A simple genetic test can help pinpoint the precise dose of a potentially life-saving medication taken by millions to ward off blood clotting after heart surgery, a study published Tuesday found.
The clinical study led by two leading medical researchers — Medco Research Institute specializing in pharmacy care, and the Mayo Clinic in Rochester, Minnesota — found that hospital stays can be reduced by one-third by undertaking genetic testing to determine the sensitivity of patients to the widely used drug warfarin.
Warfarin is the world's most widely prescribed blood thinner. It has been in use for half a century to reduce the risk of heart attack or stroke after a patient has had a heart attack.
It also is used to prevent blood clots, pulmonary embolism, and other complications following atrial fibrillation or heart valve replacement surgery. About two million people begin warfarin therapy every year in the United States.
But there are significant risks associated with the use of the drug if the proper dose is not determined.
Warfarin therapy requires doctors to closely monitor patients because the dose needed to obtain a therapeutic effect is very close to the dose that can cause negative medical reactions.
Some 20 percent or more of patients are hospitalized for bleeding within six months of the drug, and warfarin is the leading cause of drug-related emergency room visits among the elderly.
Doctors say it can take weeks or even months of repeated blood tests and dose adjustments to determine the right dose for each patient.
During that time, patients run an increased risk of thrombosis, a potentially serious condition brought about by the formation of a blood clot in a vein if too little warfarin is administered. But if given too much warfarin, patients face a risk of hemorrhaging.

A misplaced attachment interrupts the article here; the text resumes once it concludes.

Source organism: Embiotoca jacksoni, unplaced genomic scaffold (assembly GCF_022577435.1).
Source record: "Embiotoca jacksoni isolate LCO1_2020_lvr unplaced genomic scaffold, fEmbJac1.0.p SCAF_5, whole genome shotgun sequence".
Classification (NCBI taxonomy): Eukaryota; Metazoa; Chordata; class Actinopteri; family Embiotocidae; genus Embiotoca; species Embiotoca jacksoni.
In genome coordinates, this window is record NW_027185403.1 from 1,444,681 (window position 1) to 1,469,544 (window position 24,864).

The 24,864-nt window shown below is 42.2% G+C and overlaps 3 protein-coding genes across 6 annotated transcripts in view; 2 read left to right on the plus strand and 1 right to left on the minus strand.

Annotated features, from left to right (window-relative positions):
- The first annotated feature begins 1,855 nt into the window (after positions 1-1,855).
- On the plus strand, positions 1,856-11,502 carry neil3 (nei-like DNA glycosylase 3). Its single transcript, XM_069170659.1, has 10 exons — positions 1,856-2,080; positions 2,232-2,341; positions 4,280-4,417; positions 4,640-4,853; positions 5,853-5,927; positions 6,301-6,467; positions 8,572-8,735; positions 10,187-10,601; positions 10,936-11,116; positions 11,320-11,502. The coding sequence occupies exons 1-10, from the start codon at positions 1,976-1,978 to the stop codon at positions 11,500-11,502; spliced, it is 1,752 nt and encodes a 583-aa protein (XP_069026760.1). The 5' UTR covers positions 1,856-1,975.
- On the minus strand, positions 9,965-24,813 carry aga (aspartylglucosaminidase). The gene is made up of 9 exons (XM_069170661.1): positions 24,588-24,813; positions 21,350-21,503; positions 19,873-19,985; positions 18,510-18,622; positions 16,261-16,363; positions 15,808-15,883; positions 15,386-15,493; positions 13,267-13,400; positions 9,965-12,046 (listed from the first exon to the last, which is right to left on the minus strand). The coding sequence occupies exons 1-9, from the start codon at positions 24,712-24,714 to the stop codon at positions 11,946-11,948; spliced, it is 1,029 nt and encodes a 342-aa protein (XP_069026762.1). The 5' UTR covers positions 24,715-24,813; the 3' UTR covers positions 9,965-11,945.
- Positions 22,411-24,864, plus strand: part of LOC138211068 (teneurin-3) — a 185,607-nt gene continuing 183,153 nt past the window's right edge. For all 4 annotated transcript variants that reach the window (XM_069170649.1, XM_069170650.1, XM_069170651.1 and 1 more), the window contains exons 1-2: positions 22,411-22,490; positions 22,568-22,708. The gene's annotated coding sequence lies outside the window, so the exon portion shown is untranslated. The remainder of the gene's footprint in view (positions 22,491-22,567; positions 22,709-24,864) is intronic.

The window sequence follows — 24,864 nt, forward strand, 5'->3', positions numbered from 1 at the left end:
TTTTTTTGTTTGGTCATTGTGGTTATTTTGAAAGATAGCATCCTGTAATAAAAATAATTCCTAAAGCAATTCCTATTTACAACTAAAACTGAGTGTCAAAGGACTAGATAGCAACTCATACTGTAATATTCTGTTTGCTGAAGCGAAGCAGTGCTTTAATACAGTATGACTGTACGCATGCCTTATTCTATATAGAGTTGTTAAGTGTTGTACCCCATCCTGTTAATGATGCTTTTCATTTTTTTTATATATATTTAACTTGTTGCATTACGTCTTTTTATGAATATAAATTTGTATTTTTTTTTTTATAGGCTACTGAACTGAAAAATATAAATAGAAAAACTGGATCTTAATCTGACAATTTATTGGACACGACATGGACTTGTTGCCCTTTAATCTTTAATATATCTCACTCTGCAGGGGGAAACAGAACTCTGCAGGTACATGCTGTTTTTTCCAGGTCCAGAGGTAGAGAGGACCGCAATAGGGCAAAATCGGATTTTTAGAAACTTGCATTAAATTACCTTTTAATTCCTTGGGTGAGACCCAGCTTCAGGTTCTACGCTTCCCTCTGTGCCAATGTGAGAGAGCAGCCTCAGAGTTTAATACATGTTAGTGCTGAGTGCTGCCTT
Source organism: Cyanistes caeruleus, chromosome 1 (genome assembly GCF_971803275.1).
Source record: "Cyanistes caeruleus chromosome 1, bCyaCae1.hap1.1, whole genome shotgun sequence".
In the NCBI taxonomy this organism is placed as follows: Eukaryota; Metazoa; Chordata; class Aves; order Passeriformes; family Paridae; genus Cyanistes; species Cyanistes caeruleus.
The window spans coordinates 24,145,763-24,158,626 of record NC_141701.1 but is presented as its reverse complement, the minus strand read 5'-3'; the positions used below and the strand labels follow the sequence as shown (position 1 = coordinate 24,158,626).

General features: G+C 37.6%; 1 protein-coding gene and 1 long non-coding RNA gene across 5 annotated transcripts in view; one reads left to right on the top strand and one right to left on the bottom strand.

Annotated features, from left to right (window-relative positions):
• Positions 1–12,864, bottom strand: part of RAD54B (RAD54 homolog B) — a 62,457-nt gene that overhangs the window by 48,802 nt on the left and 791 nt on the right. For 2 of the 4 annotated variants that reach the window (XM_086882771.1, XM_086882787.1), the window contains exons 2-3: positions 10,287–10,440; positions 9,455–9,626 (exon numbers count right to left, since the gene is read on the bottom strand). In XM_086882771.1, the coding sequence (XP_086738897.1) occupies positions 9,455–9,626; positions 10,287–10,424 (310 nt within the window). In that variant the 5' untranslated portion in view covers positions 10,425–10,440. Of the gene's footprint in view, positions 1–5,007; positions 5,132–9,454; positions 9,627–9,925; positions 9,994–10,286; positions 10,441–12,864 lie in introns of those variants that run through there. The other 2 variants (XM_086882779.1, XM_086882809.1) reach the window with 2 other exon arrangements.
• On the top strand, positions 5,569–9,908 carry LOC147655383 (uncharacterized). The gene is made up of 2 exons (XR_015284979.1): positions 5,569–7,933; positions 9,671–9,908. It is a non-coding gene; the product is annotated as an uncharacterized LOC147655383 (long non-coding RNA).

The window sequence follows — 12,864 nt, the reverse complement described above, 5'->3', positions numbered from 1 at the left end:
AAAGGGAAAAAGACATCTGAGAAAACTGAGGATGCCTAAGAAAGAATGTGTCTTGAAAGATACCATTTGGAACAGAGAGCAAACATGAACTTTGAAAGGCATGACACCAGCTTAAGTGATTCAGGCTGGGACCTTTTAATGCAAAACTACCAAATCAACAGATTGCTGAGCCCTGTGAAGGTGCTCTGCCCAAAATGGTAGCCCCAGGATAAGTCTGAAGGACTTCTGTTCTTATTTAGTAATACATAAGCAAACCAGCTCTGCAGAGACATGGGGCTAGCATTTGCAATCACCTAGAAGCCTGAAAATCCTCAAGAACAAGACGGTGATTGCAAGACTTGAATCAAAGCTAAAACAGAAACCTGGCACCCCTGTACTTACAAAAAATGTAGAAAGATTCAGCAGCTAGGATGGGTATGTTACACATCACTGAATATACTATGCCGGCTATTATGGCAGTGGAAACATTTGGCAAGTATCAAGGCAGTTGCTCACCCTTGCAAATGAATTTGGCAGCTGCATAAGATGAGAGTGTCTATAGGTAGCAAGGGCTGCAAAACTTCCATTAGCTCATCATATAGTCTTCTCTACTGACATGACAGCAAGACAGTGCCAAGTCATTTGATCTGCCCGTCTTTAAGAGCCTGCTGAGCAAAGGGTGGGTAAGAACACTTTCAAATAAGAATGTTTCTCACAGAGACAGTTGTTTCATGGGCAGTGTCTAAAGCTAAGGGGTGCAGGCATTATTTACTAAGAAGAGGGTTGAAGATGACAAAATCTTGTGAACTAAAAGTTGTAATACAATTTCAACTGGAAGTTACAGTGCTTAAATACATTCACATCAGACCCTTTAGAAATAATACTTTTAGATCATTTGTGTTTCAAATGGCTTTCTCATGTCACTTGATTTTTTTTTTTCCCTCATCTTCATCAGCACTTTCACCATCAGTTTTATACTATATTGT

Researchers in the study presented at the 59th annual conference of the American College of Cardiology in Atlanta, Georgia, said genetic testing offers a better way to help clinicians determine the optimum dose of the drug for each individual patient.
"Genetic testing is a tool clinicians can use to more accurately predict the best warfarin doses early on," said Dr Robert Epstein, chief medical officer and president of the Medco Research Institute.
With the benefit of genetic testing "patients may get to a stable dose more quickly and therefore have a lower risk of negative outcomes," he said.
The study presented Tuesday, the first to be conducted at a national level, involved 896 patients in 49 states. It compared the hospitalization rates of patients who were given the genetic test early in their warfarin therapy against a control group of 2,688 patients who were taking warfarin but had not received a genetic test.
The researchers found that hospitalization rates for heart patients taking warfarin dropped by approximately 30 percent when genetic information was available to doctors prescribing the drug.
Doctors said that with the aid of genetic testing and with far less guesswork, individuals with low sensitivity to warfarin can be given a higher dose to reduce the risk of stroke, while a patient who is highly sensitive to the drug can be given a lower dose to avoid internal bleeding.
Given the high price of hospital rooms in the United States, "if we reduce just two hospitalizations per 100 patients tested, that more than compensates for the cost of genotyping," Epstein said.